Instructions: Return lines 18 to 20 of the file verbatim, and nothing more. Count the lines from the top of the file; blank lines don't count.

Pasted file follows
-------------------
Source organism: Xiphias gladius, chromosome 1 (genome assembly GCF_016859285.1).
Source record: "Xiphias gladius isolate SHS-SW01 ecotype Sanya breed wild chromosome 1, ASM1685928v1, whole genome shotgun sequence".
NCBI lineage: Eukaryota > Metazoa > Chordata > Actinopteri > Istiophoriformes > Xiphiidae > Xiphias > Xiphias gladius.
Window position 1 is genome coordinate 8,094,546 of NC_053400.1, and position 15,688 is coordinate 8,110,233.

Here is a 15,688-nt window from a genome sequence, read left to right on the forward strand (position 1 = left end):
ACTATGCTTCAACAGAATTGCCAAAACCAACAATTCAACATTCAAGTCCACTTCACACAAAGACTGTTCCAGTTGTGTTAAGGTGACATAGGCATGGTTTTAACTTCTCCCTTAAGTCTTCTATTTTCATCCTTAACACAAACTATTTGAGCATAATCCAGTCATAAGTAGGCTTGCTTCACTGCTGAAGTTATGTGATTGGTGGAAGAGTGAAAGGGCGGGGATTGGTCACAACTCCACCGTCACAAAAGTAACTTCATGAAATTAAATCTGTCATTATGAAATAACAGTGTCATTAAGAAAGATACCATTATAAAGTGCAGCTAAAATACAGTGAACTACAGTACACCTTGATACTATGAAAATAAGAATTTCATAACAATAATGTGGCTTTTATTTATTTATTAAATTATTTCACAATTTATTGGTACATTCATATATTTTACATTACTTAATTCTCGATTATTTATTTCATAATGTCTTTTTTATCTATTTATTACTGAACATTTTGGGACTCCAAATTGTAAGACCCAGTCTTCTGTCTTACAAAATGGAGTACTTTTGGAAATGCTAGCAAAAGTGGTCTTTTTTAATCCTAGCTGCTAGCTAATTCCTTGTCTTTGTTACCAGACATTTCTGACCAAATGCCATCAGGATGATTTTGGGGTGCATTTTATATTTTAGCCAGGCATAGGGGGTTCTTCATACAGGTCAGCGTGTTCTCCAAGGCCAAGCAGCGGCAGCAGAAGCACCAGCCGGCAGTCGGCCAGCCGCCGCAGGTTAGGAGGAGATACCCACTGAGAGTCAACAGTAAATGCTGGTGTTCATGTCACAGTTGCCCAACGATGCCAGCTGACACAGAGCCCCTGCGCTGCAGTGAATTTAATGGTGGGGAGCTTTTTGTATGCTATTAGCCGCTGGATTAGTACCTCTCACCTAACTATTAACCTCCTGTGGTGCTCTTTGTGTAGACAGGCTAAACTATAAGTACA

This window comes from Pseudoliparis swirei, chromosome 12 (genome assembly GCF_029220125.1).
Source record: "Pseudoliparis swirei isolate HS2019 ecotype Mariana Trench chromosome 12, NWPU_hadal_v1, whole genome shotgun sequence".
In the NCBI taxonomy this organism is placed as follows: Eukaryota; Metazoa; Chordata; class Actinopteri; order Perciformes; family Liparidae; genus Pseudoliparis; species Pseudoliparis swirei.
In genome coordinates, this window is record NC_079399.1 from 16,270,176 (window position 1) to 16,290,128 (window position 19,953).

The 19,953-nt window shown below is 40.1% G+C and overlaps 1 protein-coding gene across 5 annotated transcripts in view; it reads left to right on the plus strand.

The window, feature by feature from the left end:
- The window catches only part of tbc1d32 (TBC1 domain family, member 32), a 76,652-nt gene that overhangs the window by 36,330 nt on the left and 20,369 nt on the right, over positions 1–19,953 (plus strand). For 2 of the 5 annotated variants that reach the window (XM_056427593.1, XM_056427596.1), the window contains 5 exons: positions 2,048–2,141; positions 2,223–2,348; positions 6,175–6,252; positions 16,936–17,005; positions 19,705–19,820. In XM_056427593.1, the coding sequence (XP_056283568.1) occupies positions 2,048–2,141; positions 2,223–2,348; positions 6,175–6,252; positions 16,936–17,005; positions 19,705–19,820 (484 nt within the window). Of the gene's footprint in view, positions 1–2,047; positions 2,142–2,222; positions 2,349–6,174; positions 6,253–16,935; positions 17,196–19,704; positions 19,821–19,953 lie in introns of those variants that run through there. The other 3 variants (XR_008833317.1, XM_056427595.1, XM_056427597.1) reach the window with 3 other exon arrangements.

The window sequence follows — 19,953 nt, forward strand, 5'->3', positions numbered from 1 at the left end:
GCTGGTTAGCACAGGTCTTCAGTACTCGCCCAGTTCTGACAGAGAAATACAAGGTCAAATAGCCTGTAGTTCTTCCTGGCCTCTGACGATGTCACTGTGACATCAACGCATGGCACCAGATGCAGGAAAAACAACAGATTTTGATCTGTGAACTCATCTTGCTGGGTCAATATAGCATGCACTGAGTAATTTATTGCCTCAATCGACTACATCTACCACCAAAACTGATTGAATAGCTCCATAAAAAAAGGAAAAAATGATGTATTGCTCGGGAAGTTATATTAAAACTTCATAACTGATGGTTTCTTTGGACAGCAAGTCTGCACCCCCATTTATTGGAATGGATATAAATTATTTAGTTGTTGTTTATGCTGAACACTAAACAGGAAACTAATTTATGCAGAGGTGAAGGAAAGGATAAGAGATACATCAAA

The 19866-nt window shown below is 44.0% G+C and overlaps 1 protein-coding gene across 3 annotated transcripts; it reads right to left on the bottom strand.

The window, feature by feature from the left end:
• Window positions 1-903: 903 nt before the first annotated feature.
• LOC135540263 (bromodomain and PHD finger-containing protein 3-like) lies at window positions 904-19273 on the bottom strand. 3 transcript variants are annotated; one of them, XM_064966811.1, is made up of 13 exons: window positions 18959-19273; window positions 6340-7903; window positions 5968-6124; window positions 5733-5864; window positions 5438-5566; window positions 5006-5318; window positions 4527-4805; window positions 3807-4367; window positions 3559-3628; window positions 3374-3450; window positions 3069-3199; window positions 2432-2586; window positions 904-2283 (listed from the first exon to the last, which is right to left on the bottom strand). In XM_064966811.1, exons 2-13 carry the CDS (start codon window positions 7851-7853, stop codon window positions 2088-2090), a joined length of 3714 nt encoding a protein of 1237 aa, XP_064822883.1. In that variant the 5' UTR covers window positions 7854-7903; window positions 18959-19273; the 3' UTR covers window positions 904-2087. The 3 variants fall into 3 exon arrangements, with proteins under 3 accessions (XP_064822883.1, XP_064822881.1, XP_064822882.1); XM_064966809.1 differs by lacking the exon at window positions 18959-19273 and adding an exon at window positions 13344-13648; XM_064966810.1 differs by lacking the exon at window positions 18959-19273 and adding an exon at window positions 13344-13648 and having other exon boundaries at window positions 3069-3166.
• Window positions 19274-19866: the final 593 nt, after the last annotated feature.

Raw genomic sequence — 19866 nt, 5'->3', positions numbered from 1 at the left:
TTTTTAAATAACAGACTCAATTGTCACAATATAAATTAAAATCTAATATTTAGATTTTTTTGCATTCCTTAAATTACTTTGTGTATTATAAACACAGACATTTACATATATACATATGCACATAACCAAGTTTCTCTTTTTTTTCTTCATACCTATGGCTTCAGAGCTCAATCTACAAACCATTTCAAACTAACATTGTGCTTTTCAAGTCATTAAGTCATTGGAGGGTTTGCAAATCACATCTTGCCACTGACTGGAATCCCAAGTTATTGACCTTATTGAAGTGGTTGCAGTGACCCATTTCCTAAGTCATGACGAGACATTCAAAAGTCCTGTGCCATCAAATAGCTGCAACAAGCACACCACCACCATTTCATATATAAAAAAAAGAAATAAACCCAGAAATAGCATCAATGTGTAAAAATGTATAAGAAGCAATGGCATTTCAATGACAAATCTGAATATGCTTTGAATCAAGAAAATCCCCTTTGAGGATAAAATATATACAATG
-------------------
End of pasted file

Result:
• Window positions 1-903: 903 nt before the first annotated feature.
• LOC135540263 (bromodomain and PHD finger-containing protein 3-like) lies at window positions 904-19273 on the bottom strand. 3 transcript variants are annotated; one of them, XM_064966811.1, is made up of 13 exons: window positions 18959-19273; window positions 6340-7903; window positions 5968-6124; window positions 5733-5864; window positions 5438-5566; window positions 5006-5318; window positions 4527-4805; window positions 3807-4367; window positions 3559-3628; window positions 3374-3450; window positions 3069-3199; window positions 2432-2586; window positions 904-2283 (listed from the first exon to the last, which is right to left on the bottom strand). In XM_064966811.1, exons 2-13 carry the CDS (start codon window positions 7851-7853, stop codon window positions 2088-2090), a joined length of 3714 nt encoding a protein of 1237 aa, XP_064822883.1. In that variant the 5' UTR covers window positions 7854-7903; window positions 18959-19273; the 3' UTR covers window positions 904-2087. The 3 variants fall into 3 exon arrangements, with proteins under 3 accessions (XP_064822883.1, XP_064822881.1, XP_064822882.1); XM_064966809.1 differs by lacking the exon at window positions 18959-19273 and adding an exon at window positions 13344-13648; XM_064966810.1 differs by lacking the exon at window positions 18959-19273 and adding an exon at window positions 13344-13648 and having other exon boundaries at window positions 3069-3166.
• Window positions 19274-19866: the final 593 nt, after the last annotated feature.